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Emergency Lighting Blog

News and Information for Public Egress, Building Safety and Government Compliance

Category Archives: Storm Safety

How to Create Your Company’s Emergency Preparedness Plan

Having a plan in place during emergencies for your business is key to making sure your employees and customers stay safe.

While it may seem difficult to start fleshing out your emergency plan, there are plenty of resources available to make sure you develop one that’s best for your company. According to Ready, a government organization dedicated to creating emergency preparedness plans, there are five steps necessary in developing your preparedness program:

  1. Program Management: What you need to “organize, develop and administer your preparedness program.”
  2. Planning: What information you need to know about your business to begin examining what hazards your company should address.
  3. Implementation: Your written down preparedness plan that covers areas such as resource management, emergency response, crisis communication, business continuity, etc.
  4. Testing and Exercises: Put your plan into action to determine whether your plan is actually effective.
  5. Program Improvement: Times change, people change, and regulations change, so make sure you change with them by regularly scheduling reviews of your preparedness plan.

If you are still doubting the need for your business to have an emergency preparedness plan, then don’t take our word for it. Ready has plenty of case studies from major companies such as Morgan Stanley, Equity Technologies, and Penn State University reaffirming the value of a solid emergency preparedness plan.

If you don’t have a plan of your own, get one started today, and check out Emergency Lighting’s stock of smoke alarms, lights, and accessories made to get you through any emergency.

Bulb and battery testing tips - Emergency Lighting

Key Testing Tips for Batteries and Bulbs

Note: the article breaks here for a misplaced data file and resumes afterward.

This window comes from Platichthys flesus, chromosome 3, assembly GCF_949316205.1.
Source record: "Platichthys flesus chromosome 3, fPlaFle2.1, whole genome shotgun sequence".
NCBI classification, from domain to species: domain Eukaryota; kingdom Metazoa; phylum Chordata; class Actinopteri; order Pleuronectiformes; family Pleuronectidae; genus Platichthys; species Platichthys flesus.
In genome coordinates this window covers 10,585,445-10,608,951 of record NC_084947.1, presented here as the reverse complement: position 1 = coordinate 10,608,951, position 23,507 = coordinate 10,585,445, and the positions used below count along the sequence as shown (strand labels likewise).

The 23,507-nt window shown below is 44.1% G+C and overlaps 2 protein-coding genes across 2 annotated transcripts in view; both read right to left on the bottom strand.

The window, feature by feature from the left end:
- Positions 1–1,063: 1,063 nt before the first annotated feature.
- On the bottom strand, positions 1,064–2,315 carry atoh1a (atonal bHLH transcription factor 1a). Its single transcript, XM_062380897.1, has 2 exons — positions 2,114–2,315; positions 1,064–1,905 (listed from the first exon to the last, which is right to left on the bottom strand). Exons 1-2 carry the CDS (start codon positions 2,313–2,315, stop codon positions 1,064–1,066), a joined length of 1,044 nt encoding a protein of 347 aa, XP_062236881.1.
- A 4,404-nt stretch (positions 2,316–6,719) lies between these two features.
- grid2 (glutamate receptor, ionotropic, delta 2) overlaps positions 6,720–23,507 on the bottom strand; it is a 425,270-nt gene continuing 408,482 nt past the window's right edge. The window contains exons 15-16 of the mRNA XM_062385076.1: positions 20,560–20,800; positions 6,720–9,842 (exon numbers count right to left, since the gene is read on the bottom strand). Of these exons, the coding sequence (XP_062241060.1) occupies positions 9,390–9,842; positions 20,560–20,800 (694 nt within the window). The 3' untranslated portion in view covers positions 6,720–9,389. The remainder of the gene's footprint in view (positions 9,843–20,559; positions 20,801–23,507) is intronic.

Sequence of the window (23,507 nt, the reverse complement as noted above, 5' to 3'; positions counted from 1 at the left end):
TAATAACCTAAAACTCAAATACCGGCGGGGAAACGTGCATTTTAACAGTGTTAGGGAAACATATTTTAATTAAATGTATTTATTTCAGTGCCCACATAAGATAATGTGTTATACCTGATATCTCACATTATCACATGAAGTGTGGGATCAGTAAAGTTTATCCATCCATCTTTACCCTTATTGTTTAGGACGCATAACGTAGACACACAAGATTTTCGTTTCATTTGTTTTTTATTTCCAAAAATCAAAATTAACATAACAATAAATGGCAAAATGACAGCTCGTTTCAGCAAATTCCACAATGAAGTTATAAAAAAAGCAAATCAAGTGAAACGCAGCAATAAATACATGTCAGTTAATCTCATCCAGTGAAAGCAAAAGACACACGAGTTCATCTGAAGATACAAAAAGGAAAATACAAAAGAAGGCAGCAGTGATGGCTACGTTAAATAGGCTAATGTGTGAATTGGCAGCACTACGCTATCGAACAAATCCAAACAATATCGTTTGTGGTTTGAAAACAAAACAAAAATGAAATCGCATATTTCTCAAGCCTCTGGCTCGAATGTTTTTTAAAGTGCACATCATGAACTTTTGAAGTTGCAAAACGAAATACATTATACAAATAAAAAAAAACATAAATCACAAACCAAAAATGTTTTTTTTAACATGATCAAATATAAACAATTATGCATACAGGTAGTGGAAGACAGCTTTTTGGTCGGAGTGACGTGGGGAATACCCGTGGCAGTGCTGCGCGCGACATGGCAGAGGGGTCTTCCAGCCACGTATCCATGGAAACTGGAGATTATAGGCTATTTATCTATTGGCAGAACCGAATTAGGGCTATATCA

When testing your commercial emergency exit signs, there are two main components to check for full operation. Bulbs and batteries. These are the first things to review during scheduled maintenance tests. Fire code requires that all emergency lights and lighted exit signs be inspected at a monthly minimum.

Certain models will have two sets of bulbs that should be checked during these monthly tests. The first set runs on your 110 volt building power, and the second low voltage set comes on with a power failure. These low voltage bulbs are powered directly from the on board reserve battery. As a result, a sign that appears to be working may fail during a power outage because the low voltage bulbs have burned out.

Likewise, many defective batteries maintain just enough charge to light the bulbs for a few seconds after being triggered. If you don’t test reserve batteries for at least thirty seconds, you may find that the lights work each month only to find that they go out when you really need them. By testing the lights for at least thirty seconds you can make sure your batteries don’t just have a misleading surface charge.

Annual testing of emergency signage is also a standard code requirement. This involves running the lights under only emergency power for the full minimum of thirty minutes. Written records documenting the testing must be maintained and available for review by the fire inspector

To test your lights, use the  small “push to test” button on the casing. Push and hold this button for thirty seconds to test the bulbs and battery. If the lights dim right away, or some of the bulbs don’t work it is time for some repair.

For a large facilities with many devices, or for the annual thirty-minute test find your circuit breaker or fuse that supplies your emergency lighting. Turn off your circuit breaker and observe that they’ve all lasted through the test period. If other equipment shares the same circuit be sure nothing will be damaged by the interruption.

If your lighting systems are powered by an emergency generator, this is an opportunity test all at once and guarantee your building is fully equipped to maintain safety during any potential outage.

Emergency Lighting Storm Readiness Plan

Ready Your Building for the Spring Storm Season

Emergency Lighting Storm Readiness Plan

As we emerge from this year’s deep freeze and move into spring storm season, there’s no better time to test all your safety fixtures.

Nobody wants to be caught off guard by a sudden blackout. Take the time this month to check back up generators, flood lights, and batteries to ensure you are ready for whatever the warmer months may throw at us.

In addition to testing all of your safety equipment, its essential for every building to have a clear safety plan for it’s occupants. Developing and enforcing these plans can be a difficult thing for most organizations to follow through on and maintain over time, but a little commitment can go a long way with the right approach. has a great bank of materials to help any organization get started with their own personalized safety plan. It’s best to make sure you have the right management leadership, commitment and financial support to effectively manage the project. To keep your plan on track, make sure you are currently in line with all current regulations and further improve your readiness from there.